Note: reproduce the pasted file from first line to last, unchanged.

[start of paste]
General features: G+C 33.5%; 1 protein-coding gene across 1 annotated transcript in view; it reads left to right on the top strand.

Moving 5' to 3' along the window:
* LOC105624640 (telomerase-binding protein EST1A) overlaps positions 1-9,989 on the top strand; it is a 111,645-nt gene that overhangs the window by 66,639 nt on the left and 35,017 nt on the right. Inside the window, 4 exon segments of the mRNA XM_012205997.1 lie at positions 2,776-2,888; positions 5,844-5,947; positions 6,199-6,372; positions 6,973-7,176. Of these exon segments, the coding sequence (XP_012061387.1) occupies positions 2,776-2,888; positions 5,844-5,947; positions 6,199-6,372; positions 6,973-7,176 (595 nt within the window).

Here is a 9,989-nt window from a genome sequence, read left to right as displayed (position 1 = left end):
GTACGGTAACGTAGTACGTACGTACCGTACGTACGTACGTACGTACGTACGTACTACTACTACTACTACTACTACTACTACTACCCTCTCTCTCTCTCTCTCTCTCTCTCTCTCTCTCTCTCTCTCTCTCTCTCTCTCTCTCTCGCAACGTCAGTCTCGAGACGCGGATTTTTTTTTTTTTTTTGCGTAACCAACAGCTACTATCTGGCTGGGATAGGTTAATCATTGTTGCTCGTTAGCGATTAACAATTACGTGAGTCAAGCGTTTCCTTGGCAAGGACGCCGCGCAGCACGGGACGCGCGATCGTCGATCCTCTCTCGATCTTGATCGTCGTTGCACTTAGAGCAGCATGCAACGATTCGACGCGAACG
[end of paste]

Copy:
General features: G+C 33.5%; 1 protein-coding gene across 1 annotated transcript in view; it reads left to right on the top strand.

Moving 5' to 3' along the window:
* LOC105624640 (telomerase-binding protein EST1A) overlaps positions 1-9,989 on the top strand; it is a 111,645-nt gene that overhangs the window by 66,639 nt on the left and 35,017 nt on the right. Inside the window, 4 exon segments of the mRNA XM_012205997.1 lie at positions 2,776-2,888; positions 5,844-5,947; positions 6,199-6,372; positions 6,973-7,176. Of these exon segments, the coding sequence (XP_012061387.1) occupies positions 2,776-2,888; positions 5,844-5,947; positions 6,199-6,372; positions 6,973-7,176 (595 nt within the window).

Here is a 9,989-nt window from a genome sequence, read left to right as displayed (position 1 = left end):
GTACGGTAACGTAGTACGTACGTACCGTACGTACGTACGTACGTACGTACGTACTACTACTACTACTACTACTACTACTACTACCCTCTCTCTCTCTCTCTCTCTCTCTCTCTCTCTCTCTCTCTCTCTCTCTCTCTCTCTCTCGCAACGTCAGTCTCGAGACGCGGATTTTTTTTTTTTTTTTGCGTAACCAACAGCTACTATCTGGCTGGGATAGGTTAATCATTGTTGCTCGTTAGCGATTAACAATTACGTGAGTCAAGCGTTTCCTTGGCAAGGACGCCGCGCAGCACGGGACGCGCGATCGTCGATCCTCTCTCGATCTTGATCGTCGTTGCACTTAGAGCAGCATGCAACGATTCGACGCGAACG